MALONEY: We're going to rebuild our country. We're going to make historic investments in infrastructure - doing it a bipartisan way, by the way - and make, you know, these billionaires who are blasting themselves into space and paying no taxes, you know, pay their fair share.
DAVIS: Already, Biden secured a nearly $2 trillion economic relief package that included $1,400 stimulus checks and a child tax credit sending new monthly payments right now to millions of American families. Last week, another expected victory - a $1.2 trillion infrastructure deal that the White House says will create millions of new jobs.
MALONEY: No Democratic majority, no Democratic president has made this much progress in a long time.
DAVIS: Democrats are just getting started. The party intends to pass this year, without any Republican support, a $3.5 trillion package to radically alter the existing social safety net. It includes new programs to help pay for child care, universal pre-K education, free community college and expanded Medicare coverage for hearing, dental and vision. Democrats are also considering including in it legislation to combat climate change and overhaul immigration laws.
MALONEY: Point is, is that we're making a bet on substance. And what's the old saying? Any jackass can kick down a barn that takes a carpenter to build one, and it's harder to build it than to kick it down. And so we're the party that's going to build the future.
DAVIS: Big bets on policy don't always pay off in elections. Democrats learned that lesson a decade ago when they passed the Affordable Care Act. President Barack Obama's singular domestic achievement also helped decimate congressional Democratic majorities in the 2010 and 2014 midterms. That's just one reason why Republicans feel good about their chances in 2022. They think Democrats are spending too much on big government and voters will reject it. They also have structural advantages, like the redistricting process, where House districts are redrawn every decade to reflect population changes. Republicans control the process in more than twice as many districts, and there's not much Democrats can do about it but get mad.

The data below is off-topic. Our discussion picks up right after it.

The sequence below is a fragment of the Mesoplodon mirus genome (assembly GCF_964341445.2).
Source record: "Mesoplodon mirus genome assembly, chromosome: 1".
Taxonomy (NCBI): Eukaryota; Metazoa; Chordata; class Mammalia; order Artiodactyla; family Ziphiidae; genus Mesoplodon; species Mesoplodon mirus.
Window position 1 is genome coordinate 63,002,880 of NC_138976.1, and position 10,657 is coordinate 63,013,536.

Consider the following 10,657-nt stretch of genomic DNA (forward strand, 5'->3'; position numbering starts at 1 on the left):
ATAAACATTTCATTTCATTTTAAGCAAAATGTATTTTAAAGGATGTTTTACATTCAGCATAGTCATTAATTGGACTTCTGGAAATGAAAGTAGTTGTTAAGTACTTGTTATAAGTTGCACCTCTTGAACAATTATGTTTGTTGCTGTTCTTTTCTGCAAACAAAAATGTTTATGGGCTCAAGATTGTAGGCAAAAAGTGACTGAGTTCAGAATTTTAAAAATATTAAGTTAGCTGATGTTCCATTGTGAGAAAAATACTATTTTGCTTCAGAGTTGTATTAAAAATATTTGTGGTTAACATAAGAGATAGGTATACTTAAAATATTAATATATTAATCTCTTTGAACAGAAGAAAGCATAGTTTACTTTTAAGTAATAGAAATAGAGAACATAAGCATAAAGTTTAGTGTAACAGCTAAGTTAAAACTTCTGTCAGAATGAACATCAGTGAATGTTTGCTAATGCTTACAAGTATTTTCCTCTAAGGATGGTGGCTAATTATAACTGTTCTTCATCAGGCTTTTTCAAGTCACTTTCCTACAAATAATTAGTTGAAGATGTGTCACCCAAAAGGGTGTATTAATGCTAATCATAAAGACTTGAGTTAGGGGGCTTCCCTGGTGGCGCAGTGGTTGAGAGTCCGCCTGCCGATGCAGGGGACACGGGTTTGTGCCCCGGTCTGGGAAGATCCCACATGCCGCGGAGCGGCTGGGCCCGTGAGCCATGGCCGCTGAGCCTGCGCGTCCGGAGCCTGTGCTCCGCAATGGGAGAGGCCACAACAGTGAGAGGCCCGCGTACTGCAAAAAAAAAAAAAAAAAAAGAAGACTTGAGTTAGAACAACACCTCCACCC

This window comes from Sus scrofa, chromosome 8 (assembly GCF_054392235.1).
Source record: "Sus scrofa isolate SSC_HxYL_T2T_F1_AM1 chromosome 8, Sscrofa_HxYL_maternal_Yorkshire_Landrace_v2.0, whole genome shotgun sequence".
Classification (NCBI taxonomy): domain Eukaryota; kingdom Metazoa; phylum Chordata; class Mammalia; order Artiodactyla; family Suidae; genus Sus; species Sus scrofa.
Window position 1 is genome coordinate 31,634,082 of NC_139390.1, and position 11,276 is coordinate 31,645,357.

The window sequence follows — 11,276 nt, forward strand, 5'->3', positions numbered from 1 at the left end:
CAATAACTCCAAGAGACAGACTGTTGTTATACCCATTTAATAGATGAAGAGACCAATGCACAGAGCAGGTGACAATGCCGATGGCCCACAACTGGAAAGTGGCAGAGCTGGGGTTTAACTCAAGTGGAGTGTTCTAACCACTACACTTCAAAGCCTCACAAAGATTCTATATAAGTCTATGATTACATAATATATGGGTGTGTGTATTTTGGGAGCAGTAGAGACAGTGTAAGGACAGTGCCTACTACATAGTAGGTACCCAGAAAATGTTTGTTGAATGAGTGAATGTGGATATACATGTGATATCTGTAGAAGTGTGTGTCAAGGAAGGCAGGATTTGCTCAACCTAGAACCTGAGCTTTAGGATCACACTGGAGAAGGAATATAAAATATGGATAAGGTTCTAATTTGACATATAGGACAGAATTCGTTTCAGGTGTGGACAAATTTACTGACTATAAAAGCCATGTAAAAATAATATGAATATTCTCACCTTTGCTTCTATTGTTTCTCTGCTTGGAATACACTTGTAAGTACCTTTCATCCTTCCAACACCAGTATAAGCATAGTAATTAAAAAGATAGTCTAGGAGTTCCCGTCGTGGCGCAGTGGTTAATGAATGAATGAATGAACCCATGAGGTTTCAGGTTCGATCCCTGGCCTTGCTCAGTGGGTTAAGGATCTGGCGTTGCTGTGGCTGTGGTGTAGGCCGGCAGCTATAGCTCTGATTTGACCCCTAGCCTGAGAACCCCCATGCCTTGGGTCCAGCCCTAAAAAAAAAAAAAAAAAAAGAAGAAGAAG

MALONEY: If they're going to try to rely on rigging this game because they don't have a plan for the future and they can't talk to the voters about their ideas and their vision, well, I think that makes me proud to be a Democrat.
DAVIS: What Democrats are betting on is lower Republican turnout without former President Trump on the ballot. Maloney was encouraged by a Texas special House election last week in which the Trump-endorsed candidate lost and turnout for the Republican seat was just 8% of eligible voters.
MALONEY: There's no evidence they can pull out voters with the message without the messenger.
DAVIS: Maloney believes the GOP's ongoing embrace of Trump will hurt the 21 Republicans they're targeting for defeat because they represent more moderate and swing districts.
MALONEY: The Republican Party has been captured by some reckless and extreme elements who believe in dangerous conspiracy theories, who spread an incendiary lie about the election that resulted in the attack on the Capitol and the death of a bunch of police officers. And I don't think that's going to be good politics in the districts that are competitive for them.
DAVIS: Republicans are targeting twice as many Democratic lawmakers next year, including Maloney himself. While he handily won reelection last year, Trump narrowly carried his district in 2016 before Biden won it in 2020.
MALONEY: If they want to waste their money trying to beat Sean Maloney, that's great because they're going to wake up in the minority.
DAVIS: Democrats may not have history on their side in 2022, but they have an optimist leading the way.
Susan Davis, NPR News, Washington. Transcript provided by NPR, Copyright NPR.